Two Kachin Pastors Sentenced for Unlawful Association

By Nyein Nyein 27 October 2017

CHIANG MAI — Lashio Township Court in northern Shan State sentenced two Kachin pastors to two and four years imprisonment under three charges including unlawful association on Friday.

Dumdaw Nawng Latt, 65, received four years and three months under Article 17[1] of the Unlawful Association Act, section 8 of Import/Export Act and section 500 of the Defamation Act in the Penal Code. Langjaw Gam Seng, 35, was sentenced to two years and three months under the first two charges.

Two members of the Kachin Baptist Convention in Mong Ko were abducted by Myanmar Army troops on Dec. 24, 2016, leaving no knowledge for the family on their whereabouts.

Three weeks later in January, the Tatmadaw released the information that they had detained the two pastors for helping the Northern Alliance and spreading wrong information. They were later handed over to police custody and charges were put against them.

Zau Ra, secretary of the Kachin Baptist Convention in Mong Mawng, told The Irrawaddy on Friday the KBC would make appeals for them at the higher court.

“We want them to be released unconditionally,” Zau Ra said, stressing their innocence.

They were arrested and charged for helping journalists including The Irrawaddy reporters visit the site of a church reportedly destroyed by rockets fired from a Myanmar Army fighter jet, following the Nov. 20 attack by the Northern Alliance forces: Taang Nationalities Liberation Army (TNLA), Arakan Army (AA), Myanmar National Democratic Alliance Army (MNDAA) and Kachin Independent Army (KIA) in northern Shan State.

Dundaw Naung Latt is the chairman of the Mong Ko’s Kachin Baptist Convention and he received an additional two years for defamation. The military accused him of criticizing the Tatmadaw while being interviewed by media, explained Zau Ra.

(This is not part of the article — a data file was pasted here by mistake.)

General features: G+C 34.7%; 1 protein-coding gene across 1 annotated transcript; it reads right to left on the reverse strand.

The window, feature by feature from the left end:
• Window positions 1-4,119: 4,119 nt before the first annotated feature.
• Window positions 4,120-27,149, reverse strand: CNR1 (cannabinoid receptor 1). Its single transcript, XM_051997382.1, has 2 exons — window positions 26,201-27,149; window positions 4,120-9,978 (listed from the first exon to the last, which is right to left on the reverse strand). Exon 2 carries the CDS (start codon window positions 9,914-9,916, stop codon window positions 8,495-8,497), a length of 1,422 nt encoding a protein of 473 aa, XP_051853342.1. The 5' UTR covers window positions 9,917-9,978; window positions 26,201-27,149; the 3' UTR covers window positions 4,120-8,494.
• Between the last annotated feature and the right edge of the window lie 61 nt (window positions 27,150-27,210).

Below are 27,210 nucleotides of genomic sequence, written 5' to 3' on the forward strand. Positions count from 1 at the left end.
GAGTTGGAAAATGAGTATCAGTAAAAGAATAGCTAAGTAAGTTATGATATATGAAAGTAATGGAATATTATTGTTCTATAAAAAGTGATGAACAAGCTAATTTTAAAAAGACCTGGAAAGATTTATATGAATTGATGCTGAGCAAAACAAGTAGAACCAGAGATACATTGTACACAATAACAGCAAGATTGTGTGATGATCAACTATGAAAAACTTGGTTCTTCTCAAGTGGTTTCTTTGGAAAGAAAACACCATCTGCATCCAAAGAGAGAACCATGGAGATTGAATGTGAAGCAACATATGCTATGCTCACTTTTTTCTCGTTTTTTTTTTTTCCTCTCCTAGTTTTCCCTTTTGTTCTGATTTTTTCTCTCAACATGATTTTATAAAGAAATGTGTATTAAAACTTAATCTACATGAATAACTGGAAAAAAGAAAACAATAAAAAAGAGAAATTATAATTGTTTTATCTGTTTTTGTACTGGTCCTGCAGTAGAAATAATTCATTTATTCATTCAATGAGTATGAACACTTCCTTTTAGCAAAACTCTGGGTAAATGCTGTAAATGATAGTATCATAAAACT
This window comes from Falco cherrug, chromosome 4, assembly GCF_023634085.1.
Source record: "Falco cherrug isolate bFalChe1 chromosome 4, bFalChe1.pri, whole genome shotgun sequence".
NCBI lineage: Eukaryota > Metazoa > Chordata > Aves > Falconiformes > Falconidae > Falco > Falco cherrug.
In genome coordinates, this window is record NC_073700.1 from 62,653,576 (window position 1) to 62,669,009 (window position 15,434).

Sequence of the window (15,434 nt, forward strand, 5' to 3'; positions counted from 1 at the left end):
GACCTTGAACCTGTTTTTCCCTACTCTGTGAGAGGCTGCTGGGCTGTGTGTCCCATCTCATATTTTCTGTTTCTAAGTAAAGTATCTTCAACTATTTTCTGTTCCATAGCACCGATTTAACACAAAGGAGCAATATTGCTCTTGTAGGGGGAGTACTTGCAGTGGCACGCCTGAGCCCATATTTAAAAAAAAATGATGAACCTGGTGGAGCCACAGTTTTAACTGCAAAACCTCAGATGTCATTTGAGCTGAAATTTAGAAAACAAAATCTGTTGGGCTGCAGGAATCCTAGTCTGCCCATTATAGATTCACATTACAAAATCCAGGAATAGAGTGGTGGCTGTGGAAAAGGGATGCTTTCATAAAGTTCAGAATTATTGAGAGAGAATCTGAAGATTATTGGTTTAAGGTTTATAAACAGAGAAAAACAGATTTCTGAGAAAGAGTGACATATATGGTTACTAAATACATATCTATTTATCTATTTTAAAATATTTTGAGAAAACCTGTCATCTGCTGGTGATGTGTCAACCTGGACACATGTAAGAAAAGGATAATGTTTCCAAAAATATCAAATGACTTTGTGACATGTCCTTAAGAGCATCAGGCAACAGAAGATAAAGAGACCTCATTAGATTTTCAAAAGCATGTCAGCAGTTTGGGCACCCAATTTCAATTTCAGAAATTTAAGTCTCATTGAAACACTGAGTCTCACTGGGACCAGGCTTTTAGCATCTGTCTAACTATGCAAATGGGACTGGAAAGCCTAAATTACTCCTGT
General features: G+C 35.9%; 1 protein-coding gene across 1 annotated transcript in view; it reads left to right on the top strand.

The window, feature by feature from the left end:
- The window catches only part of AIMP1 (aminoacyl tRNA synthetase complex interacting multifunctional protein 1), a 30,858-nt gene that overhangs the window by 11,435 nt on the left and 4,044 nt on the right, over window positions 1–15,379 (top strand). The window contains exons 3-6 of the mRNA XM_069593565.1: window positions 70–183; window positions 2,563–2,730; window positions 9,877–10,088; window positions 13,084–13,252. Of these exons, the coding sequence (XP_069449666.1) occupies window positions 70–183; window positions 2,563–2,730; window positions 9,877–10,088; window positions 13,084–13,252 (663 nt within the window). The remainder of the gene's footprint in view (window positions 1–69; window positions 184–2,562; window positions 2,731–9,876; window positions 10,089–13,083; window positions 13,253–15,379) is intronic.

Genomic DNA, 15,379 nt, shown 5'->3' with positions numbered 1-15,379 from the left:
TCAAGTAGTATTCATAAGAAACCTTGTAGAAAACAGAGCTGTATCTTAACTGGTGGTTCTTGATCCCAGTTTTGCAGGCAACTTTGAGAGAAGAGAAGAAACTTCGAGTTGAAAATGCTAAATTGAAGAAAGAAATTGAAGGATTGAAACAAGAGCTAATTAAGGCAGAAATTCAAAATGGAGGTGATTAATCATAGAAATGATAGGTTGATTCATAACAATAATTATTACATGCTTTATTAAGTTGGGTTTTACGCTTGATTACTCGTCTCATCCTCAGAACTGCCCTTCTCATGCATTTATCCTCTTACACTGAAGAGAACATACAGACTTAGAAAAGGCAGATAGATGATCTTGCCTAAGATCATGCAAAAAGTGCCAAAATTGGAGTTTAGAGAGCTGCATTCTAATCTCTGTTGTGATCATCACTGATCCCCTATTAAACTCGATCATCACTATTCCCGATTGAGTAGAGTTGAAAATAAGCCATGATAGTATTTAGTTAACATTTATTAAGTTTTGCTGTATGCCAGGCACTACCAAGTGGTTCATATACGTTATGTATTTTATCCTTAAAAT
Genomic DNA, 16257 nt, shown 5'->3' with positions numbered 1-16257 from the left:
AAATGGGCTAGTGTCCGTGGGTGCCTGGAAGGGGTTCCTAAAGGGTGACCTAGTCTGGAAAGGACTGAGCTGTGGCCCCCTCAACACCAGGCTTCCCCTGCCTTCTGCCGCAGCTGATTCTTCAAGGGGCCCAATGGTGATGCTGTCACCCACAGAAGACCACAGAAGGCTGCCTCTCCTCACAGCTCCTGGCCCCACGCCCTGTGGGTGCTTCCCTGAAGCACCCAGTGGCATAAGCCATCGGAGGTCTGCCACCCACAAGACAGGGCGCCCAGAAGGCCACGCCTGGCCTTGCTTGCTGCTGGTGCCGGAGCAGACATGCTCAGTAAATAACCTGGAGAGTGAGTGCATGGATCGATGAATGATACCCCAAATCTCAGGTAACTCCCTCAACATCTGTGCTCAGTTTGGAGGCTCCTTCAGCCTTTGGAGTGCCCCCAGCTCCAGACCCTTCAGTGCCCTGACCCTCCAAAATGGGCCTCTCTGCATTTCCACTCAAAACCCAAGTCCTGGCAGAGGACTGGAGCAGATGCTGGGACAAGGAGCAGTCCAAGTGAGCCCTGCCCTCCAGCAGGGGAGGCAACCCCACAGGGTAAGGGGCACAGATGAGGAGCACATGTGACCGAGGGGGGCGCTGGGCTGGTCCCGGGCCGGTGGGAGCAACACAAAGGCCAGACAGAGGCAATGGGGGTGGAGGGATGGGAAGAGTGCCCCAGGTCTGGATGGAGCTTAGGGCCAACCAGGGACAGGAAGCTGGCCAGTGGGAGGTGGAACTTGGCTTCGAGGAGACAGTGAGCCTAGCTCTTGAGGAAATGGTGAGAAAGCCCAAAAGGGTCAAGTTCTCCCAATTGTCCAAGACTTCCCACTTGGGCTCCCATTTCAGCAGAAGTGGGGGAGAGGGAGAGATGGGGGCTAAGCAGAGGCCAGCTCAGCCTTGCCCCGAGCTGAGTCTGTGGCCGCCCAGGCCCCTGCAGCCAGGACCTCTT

Major Kyaw Zin Tun of Bridage 99 acted as plaintiff and filed the complaints at the Muse Township Court in January.

Since March they have had eight court hearings and received the final verdict today.

But on Friday verdict, the trial was tightly controlled, as journalists could not even take pictures of the accused outside of the court, said Lamai Mai Mai, a Kachin youth activist, who went to listen to the verdict.

“Today’s verdict is another reminder that in Myanmar, human rights defenders have a choice: silence or a sentence,” said David Baulk, Myanmar Human Rights Specialist with Fortify Rights.

He said, “These two men are looking at years in jail for doing what the Myanmar government should be doing anyway, standing up for the human rights of innocent people.”

The National League for Democracy (NLD) government and the Tatmadaw have shown efforts to achieve peace in the country, despite clashes continuing in the northern Shan State.

The government’s peace negotiation body, the National Reconciliation and Peace Center (NRPC), which includes military representatives, has not able to create ceasefires with active ethnic armed groups in the region, or end claims of human rights violations.

“It’s astonishing that government representatives can keep a straight face while they talk about their efforts to build peace. The Myanmar military continues to kill, injure and displace civilians in the war in the north, and to get away with it,” said David Baulk.

“The biggest obstacle to ending human rights violations in this country is the unchecked power of the military – and the impunity with which they operate.”